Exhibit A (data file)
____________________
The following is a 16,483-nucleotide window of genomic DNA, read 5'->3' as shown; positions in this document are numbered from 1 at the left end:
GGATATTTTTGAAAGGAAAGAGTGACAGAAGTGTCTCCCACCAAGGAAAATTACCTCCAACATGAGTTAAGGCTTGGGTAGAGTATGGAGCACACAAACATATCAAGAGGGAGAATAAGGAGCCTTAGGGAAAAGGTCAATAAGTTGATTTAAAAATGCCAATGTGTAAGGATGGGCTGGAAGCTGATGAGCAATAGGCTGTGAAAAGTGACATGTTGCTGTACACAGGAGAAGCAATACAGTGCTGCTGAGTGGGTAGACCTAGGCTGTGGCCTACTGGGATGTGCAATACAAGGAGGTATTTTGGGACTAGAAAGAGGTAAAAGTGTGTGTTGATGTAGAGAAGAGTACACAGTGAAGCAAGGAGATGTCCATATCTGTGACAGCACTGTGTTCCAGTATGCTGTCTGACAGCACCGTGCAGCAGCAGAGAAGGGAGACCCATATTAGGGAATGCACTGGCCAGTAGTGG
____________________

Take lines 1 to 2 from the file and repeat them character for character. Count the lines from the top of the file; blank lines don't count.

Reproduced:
The following is a 16,483-nucleotide window of genomic DNA, read 5'->3' as shown; positions in this document are numbered from 1 at the left end:
GGATATTTTTGAAAGGAAAGAGTGACAGAAGTGTCTCCCACCAAGGAAAATTACCTCCAACATGAGTTAAGGCTTGGGTAGAGTATGGAGCACACAAACATATCAAGAGGGAGAATAAGGAGCCTTAGGGAAAAGGTCAATAAGTTGATTTAAAAATGCCAATGTGTAAGGATGGGCTGGAAGCTGATGAGCAATAGGCTGTGAAAAGTGACATGTTGCTGTACACAGGAGAAGCAATACAGTGCTGCTGAGTGGGTAGACCTAGGCTGTGGCCTACTGGGATGTGCAATACAAGGAGGTATTTTGGGACTAGAAAGAGGTAAAAGTGTGTGTTGATGTAGAGAAGAGTACACAGTGAAGCAAGGAGATGTCCATATCTGTGACAGCACTGTGTTCCAGTATGCTGTCTGACAGCACCGTGCAGCAGCAGAGAAGGGAGACCCATATTAGGGAATGCACTGGCCAGTAGTGG